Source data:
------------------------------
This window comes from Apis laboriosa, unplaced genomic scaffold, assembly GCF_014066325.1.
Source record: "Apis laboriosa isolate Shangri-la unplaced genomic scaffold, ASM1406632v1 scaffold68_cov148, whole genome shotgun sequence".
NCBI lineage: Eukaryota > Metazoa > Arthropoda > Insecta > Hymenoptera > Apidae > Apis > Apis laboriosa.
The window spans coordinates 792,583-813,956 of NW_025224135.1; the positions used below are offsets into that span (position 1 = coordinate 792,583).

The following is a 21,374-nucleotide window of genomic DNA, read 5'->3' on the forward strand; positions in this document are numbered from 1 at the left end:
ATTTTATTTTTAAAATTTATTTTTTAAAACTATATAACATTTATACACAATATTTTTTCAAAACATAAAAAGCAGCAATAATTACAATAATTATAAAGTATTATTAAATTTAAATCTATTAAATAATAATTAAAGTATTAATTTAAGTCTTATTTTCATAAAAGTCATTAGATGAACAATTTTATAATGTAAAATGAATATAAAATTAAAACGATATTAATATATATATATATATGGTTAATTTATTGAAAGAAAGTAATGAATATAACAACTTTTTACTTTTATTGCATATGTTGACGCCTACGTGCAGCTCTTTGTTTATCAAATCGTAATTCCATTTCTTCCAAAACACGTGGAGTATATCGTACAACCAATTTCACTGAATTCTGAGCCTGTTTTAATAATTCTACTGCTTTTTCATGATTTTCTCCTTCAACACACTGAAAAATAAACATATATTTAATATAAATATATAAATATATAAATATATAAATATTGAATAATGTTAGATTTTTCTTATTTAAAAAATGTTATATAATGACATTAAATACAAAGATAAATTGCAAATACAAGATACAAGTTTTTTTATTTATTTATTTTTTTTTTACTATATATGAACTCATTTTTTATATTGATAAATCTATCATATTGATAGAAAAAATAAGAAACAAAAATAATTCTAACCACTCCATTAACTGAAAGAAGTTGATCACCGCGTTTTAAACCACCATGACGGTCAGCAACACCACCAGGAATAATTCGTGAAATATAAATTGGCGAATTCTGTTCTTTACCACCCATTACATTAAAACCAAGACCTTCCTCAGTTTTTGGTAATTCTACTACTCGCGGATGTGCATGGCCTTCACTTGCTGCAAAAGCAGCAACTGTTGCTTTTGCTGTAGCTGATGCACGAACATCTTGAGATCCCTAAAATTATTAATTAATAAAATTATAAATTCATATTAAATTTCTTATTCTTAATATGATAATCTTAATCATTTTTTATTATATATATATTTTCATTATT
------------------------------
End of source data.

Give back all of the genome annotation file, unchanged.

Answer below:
This window comes from Apis laboriosa, unplaced genomic scaffold, assembly GCF_014066325.1.
Source record: "Apis laboriosa isolate Shangri-la unplaced genomic scaffold, ASM1406632v1 scaffold68_cov148, whole genome shotgun sequence".
NCBI lineage: Eukaryota > Metazoa > Arthropoda > Insecta > Hymenoptera > Apidae > Apis > Apis laboriosa.
The window spans coordinates 792,583-813,956 of NW_025224135.1; the positions used below are offsets into that span (position 1 = coordinate 792,583).

The following is a 21,374-nucleotide window of genomic DNA, read 5'->3' on the forward strand; positions in this document are numbered from 1 at the left end:
ATTTTATTTTTAAAATTTATTTTTTAAAACTATATAACATTTATACACAATATTTTTTCAAAACATAAAAAGCAGCAATAATTACAATAATTATAAAGTATTATTAAATTTAAATCTATTAAATAATAATTAAAGTATTAATTTAAGTCTTATTTTCATAAAAGTCATTAGATGAACAATTTTATAATGTAAAATGAATATAAAATTAAAACGATATTAATATATATATATATATGGTTAATTTATTGAAAGAAAGTAATGAATATAACAACTTTTTACTTTTATTGCATATGTTGACGCCTACGTGCAGCTCTTTGTTTATCAAATCGTAATTCCATTTCTTCCAAAACACGTGGAGTATATCGTACAACCAATTTCACTGAATTCTGAGCCTGTTTTAATAATTCTACTGCTTTTTCATGATTTTCTCCTTCAACACACTGAAAAATAAACATATATTTAATATAAATATATAAATATATAAATATATAAATATTGAATAATGTTAGATTTTTCTTATTTAAAAAATGTTATATAATGACATTAAATACAAAGATAAATTGCAAATACAAGATACAAGTTTTTTTATTTATTTATTTTTTTTTTACTATATATGAACTCATTTTTTATATTGATAAATCTATCATATTGATAGAAAAAATAAGAAACAAAAATAATTCTAACCACTCCATTAACTGAAAGAAGTTGATCACCGCGTTTTAAACCACCATGACGGTCAGCAACACCACCAGGAATAATTCGTGAAATATAAATTGGCGAATTCTGTTCTTTACCACCCATTACATTAAAACCAAGACCTTCCTCAGTTTTTGGTAATTCTACTACTCGCGGATGTGCATGGCCTTCACTTGCTGCAAAAGCAGCAACTGTTGCTTTTGCTGTAGCTGATGCACGAACATCTTGAGATCCCTAAAATTATTAATTAATAAAATTATAAATTCATATTAAATTTCTTATTCTTAATATGATAATCTTAATCATTTTTTATTATATATATATTTTCATTATT